Heidegger and the Philosophy of Mind

Olafson, Frederick A.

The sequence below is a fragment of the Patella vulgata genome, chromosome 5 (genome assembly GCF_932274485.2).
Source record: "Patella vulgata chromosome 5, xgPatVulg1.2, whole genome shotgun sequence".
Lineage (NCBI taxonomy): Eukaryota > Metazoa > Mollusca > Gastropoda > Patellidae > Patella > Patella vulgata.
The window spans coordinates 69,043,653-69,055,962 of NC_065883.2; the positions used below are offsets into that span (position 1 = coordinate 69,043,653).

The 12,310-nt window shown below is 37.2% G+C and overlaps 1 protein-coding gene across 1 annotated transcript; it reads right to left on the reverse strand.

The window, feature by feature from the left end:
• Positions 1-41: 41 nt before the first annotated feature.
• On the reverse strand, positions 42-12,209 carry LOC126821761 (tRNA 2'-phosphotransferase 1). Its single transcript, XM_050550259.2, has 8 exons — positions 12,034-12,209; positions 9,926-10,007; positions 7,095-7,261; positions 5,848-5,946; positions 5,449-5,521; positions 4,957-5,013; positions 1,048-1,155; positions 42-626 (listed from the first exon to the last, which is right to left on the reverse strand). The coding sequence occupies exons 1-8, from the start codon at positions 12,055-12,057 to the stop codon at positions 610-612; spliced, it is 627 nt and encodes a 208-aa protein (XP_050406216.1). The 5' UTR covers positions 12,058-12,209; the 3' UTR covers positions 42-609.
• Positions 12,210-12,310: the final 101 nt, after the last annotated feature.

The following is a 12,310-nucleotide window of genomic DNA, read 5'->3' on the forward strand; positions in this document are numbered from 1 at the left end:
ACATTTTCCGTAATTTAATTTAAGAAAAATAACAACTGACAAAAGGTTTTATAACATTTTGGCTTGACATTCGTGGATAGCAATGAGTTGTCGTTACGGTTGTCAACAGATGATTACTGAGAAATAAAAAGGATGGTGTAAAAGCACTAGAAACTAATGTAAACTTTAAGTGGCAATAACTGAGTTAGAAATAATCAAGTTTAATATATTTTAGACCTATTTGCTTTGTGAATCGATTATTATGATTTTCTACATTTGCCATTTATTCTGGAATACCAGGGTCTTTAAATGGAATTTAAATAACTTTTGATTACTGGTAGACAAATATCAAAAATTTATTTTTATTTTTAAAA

Written by one of the pre-eminent interpreters of Heidegger, this book is an important statement about the basis of human sociability that is a major contribution to the continuing debates about Heidegger in particular, and ethics in general. Existential philosophy is often thought to promote moral nihilism in which every thing is permitted. This book demonstrates that, in the case of Martin Heidegger, any such accusation is unjust. On the contrary, Heidegger thought seriously about the implications of human co-existence, and this book shows that conceptions of trust and responsibility that lie at the very heart of morality are to be found in the sketch of Mitsein - our being together with one another in the world - offered in Being and Time. That Heidegger never developed these conceptions may explain why they have been overlooked, but renders them no less important for that.

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